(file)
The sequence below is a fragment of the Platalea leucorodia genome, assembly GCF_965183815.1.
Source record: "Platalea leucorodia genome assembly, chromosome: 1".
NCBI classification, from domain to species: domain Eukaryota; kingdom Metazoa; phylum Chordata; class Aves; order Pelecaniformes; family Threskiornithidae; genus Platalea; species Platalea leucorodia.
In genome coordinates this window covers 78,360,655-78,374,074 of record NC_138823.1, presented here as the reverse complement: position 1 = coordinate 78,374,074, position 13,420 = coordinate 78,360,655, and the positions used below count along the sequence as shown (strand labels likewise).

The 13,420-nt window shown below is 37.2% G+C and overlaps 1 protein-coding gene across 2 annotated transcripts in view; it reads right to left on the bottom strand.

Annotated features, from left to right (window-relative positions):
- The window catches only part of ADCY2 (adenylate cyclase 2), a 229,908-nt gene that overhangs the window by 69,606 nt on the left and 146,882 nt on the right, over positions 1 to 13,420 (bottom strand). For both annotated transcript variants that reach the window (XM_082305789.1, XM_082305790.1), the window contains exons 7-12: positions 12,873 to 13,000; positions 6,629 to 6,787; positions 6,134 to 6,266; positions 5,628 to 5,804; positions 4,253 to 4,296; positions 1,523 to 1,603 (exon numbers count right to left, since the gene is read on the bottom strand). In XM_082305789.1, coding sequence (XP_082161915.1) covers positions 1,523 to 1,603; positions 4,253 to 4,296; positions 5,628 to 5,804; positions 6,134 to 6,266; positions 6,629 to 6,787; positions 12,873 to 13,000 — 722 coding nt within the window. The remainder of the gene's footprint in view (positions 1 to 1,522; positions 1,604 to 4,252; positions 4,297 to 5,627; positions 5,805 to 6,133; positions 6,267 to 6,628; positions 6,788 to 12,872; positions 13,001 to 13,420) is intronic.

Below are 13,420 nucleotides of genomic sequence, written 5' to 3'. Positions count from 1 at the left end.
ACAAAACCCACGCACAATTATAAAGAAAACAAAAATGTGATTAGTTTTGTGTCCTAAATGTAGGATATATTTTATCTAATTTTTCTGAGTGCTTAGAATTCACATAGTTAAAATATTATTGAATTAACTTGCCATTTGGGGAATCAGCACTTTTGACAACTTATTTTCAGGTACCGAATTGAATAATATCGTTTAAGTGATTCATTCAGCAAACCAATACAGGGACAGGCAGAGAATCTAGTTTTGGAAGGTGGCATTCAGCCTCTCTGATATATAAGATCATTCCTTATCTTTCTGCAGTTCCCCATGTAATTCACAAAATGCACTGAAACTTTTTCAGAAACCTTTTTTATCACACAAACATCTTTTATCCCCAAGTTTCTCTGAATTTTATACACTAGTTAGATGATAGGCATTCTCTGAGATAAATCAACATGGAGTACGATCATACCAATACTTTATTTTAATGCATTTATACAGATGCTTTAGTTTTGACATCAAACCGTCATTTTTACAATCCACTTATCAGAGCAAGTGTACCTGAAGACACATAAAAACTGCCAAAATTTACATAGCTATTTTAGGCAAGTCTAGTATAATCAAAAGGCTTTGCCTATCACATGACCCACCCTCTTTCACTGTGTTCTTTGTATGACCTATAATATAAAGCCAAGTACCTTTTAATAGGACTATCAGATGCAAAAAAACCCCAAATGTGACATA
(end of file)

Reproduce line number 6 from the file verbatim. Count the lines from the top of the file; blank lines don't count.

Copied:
Annotated features, from left to right (window-relative positions):